BOWEL CANCER: Don't wait until it's too late
BOWEL Cancer Australia is asking both men and women over 50 to take action now to combat the disease.
It is preventable and if caught early - almost 90% of cases can be treated successfully.
Gastroenterologist surgeon Associate Professor Graham Newstead said doing nothing was not an option when it came to bowel cancer.
"The risk of bowel cancer rises sharply and progressively from the age of 50," Prof Newstead said.
"So if you are aged 50 and over, you need to talk to your GP about how to minimise your risk of developing the cancer.
"Bowel cancer is the second most common type of newly diagnosed cancer in Australia, with the majority of people diagnosed aged 50 years and older.
"So being aware of bowel cancer and taking steps to reduce your risks and detect it early, are paramount.
"This may mean screening for bowel cancer by way of a bowel cancer screening test every one or two years, or have a colonoscopy if you are at an above-average risk of developing the disease," he added.
- Age - the risk rises sharply and progressively from the age of 50.
- A family history of bowel cancer.
- A personal history of cancer of the colon, rectum, ovary, endometrium, or breast.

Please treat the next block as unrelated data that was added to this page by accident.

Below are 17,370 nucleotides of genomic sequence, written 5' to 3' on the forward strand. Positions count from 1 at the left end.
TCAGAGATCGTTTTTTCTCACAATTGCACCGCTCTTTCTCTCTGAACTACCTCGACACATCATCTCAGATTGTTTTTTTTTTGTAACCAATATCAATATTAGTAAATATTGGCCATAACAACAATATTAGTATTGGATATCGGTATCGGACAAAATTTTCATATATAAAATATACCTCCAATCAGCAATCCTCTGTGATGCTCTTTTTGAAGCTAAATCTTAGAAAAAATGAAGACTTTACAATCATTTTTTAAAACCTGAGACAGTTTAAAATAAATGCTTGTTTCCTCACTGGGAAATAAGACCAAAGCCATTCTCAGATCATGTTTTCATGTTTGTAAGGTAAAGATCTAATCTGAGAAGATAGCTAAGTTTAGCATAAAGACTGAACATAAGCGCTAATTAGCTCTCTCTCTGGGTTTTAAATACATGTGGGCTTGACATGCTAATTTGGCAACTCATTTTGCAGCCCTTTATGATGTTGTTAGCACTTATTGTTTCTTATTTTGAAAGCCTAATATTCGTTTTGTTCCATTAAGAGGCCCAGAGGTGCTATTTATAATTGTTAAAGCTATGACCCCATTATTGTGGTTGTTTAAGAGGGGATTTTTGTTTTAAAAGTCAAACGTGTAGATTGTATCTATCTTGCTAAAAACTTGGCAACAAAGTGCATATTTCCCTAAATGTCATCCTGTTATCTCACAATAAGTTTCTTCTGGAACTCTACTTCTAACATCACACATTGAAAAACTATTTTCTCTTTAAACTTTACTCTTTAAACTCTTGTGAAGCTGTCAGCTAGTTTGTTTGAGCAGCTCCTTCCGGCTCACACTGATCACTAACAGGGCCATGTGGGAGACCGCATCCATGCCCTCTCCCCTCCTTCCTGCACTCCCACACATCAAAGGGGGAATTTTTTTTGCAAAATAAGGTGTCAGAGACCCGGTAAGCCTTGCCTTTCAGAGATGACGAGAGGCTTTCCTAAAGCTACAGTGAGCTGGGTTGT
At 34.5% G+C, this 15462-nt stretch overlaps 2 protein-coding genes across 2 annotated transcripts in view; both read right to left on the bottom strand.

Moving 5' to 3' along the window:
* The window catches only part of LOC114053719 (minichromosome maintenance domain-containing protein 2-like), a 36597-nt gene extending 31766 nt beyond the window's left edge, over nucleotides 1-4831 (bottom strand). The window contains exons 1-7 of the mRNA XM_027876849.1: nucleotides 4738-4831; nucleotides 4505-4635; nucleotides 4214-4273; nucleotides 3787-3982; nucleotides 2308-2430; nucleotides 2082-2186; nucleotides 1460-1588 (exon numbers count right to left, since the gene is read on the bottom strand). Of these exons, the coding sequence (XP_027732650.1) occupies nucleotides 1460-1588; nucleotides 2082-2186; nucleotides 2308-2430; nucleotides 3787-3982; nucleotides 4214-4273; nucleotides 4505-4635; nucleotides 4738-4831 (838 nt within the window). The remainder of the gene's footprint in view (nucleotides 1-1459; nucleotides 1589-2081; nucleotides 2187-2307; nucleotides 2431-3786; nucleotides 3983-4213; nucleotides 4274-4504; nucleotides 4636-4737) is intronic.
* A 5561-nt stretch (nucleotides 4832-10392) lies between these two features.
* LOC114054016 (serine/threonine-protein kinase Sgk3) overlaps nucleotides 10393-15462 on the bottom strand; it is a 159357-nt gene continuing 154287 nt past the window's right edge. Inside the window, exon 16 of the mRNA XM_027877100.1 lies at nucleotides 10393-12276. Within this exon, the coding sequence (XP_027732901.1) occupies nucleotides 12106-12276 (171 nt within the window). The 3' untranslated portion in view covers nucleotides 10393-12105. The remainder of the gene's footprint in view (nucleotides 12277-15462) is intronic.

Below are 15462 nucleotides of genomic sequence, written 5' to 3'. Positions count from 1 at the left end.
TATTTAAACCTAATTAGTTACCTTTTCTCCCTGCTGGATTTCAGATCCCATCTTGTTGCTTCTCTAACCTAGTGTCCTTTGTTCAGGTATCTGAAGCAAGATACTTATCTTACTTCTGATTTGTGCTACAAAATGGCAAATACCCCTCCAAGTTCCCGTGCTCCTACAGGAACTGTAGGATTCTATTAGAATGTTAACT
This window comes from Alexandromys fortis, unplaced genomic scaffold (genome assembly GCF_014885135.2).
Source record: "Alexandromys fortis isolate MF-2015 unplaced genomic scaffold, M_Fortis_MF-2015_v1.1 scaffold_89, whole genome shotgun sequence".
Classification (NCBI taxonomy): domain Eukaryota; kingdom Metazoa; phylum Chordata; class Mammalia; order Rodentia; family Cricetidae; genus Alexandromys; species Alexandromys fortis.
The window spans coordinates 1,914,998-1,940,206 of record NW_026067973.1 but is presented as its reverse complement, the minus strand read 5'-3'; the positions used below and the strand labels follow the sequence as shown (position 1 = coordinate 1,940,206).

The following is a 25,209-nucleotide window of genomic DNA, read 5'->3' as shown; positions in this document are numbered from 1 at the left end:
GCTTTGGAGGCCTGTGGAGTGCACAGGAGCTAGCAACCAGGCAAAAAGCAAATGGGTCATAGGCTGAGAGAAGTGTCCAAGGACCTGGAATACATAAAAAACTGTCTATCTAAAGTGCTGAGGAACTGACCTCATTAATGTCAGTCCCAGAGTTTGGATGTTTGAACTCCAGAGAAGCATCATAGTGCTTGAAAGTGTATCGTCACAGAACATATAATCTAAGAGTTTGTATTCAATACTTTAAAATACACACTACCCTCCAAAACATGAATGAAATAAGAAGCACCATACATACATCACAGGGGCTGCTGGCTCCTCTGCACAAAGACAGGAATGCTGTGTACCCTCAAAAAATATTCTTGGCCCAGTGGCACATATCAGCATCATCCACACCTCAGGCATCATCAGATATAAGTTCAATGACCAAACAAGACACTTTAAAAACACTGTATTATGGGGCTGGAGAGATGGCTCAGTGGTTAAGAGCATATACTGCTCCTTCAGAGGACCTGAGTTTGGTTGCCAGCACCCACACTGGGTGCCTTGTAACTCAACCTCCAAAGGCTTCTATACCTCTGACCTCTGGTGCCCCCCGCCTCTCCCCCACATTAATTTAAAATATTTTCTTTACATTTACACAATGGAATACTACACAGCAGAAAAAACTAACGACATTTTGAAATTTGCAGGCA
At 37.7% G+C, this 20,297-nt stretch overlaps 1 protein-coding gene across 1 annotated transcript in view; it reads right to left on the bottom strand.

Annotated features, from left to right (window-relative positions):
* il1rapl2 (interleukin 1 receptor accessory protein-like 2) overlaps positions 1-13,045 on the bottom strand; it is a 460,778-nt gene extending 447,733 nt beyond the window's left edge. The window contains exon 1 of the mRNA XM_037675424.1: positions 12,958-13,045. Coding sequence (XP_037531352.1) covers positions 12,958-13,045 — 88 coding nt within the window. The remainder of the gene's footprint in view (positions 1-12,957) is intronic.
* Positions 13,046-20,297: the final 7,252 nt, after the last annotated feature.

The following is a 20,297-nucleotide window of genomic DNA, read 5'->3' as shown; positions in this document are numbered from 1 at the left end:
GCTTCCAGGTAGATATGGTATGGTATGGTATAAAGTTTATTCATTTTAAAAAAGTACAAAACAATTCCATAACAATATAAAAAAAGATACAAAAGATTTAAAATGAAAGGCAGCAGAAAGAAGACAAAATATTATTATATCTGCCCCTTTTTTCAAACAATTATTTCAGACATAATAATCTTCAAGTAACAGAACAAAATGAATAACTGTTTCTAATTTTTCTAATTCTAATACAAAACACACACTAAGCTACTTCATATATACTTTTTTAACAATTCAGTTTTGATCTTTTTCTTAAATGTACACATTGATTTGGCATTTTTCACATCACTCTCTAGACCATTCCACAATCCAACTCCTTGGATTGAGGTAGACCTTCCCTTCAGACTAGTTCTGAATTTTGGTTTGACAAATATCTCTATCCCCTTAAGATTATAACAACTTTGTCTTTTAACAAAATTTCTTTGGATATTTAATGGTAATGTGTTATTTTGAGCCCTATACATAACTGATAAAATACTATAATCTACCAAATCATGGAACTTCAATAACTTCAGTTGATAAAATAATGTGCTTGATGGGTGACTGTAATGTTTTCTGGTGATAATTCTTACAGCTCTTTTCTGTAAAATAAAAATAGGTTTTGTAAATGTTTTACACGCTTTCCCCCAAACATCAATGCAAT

- A history of polyps in the colon.
- A history of ulcerative colitis (ulcers in the lining of the large intestine) or Crohn's disease.
- Hereditary conditions, such as familial adenomatous polyposis and hereditary non-polyposis colon cancer.
- A change in bowel habit.
- A change in appearance of bowel movements.
- Blood in the stool or rectal bleeding.
- Frequent gas pain, cramps or a feeling of fullness or bloating in the bowel or rectum.
- A feeling that the bowel has not be emptied completely after a bowel movement.
- Unexplained anemia causing tiredness, weakness or weight loss.
- Rectal or anal pain or a lump in the rectum or anus.
- Abdominal pain or swelling or a lump or mass in your tummy.
For more information, see your GP or go online to www.preventbowelcancer.org.